Doucette’s experience tutoring the medical school student is an incredibly powerful moment and leaves me with much to question. In that moment, a simple question was able to spark discussion and then change the perspective of both tutor and tutee. The author of the piece left the center with a new lens to view her issue and her paper. Doucette was in the distinct role of being a tutor who was well versed in some of the issues the tutee presented in the piece of writing. While he admits he had not viewed this problem through this lens, he was still able to provide some insight on the topic that lead to the end discourse.
However, not all tutors are going to have the previous knowledge that Doucette did into the intricacies of such a delicate topic. From this front, I am very interested in learning more about what he recommend a tutor do. In this class, we have read many pieces and techniques about how to tutor when the tutor is not the expert in the field. Most of the advice on this front has come from staying true to general principles of writing: focusing on general sentence structure and composition as well as broader concepts. Some authors have also stressed asking a lot of questions at the beginning of the piece so the tutor may learn more about the topic and the piece.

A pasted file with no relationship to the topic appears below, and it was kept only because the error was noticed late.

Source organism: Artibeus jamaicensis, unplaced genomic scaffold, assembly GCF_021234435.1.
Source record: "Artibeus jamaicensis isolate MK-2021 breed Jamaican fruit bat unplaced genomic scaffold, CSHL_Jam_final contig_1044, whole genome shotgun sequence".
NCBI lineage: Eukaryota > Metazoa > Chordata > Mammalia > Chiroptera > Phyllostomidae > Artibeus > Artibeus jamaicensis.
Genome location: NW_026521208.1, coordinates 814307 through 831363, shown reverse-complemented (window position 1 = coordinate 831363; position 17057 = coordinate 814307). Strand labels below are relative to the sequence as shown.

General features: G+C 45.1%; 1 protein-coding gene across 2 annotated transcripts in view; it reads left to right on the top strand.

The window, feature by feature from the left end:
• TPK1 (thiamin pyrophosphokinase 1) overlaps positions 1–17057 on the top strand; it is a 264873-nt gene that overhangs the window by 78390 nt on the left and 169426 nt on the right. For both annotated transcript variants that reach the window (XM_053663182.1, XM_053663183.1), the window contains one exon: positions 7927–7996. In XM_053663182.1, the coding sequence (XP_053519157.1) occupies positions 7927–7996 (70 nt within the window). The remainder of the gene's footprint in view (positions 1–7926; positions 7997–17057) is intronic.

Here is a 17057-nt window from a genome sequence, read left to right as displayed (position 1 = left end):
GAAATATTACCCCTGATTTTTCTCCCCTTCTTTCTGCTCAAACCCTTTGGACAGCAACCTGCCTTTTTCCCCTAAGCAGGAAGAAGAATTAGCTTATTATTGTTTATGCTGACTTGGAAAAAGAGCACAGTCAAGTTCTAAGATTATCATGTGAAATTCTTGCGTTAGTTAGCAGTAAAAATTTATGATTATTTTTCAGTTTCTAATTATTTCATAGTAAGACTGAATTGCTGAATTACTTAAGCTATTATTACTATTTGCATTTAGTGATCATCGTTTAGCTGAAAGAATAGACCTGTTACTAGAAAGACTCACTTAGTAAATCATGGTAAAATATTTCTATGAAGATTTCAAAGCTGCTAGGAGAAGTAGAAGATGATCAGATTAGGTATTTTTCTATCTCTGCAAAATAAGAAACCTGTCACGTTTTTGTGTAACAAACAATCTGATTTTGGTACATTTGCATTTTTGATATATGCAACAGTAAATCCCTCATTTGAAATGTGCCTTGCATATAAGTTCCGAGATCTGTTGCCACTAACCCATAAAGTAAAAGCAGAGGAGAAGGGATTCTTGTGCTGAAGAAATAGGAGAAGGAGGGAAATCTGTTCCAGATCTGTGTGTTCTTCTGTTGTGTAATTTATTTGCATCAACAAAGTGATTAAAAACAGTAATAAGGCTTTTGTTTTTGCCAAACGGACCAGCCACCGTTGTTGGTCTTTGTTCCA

While all of these do seem effective, it would still be great to hear from Doucette on what questions he feels have been the most effective and other tips on how t handle this moment.. Without the right questions or the right setup to the meeting, it would be incredibly challenging to get at the heart of the issue behind the writing. I really enjoyed this piece because it challenged me to think about the questions I would ask in a similar setting. How would I broach a sensitive topic if I wasn’t too well informed on the manner but was still asked to tutor. In the paper Doucette was given, it seems that most of the writing is sound in the first place. I think in many ways this made the session easier. Regardless though, asking questions seems to be the best policy to try and further develop the learning experience for both the tutor and tutee. It is only through asking that we can really make Doucette’s wish true and make the writing center a safe and open space.
Doucette, Jonathan. “Composing Queers: The Subversive Potential of the Writing Center.” Young Scholars in Writing 9 (2011): 5-15. Web. 15 May 2012. <https://coursework.stanford.edu/access/content/group/Sp12-PWR-195-01/Doucette-Composing%20Queers.pdf>.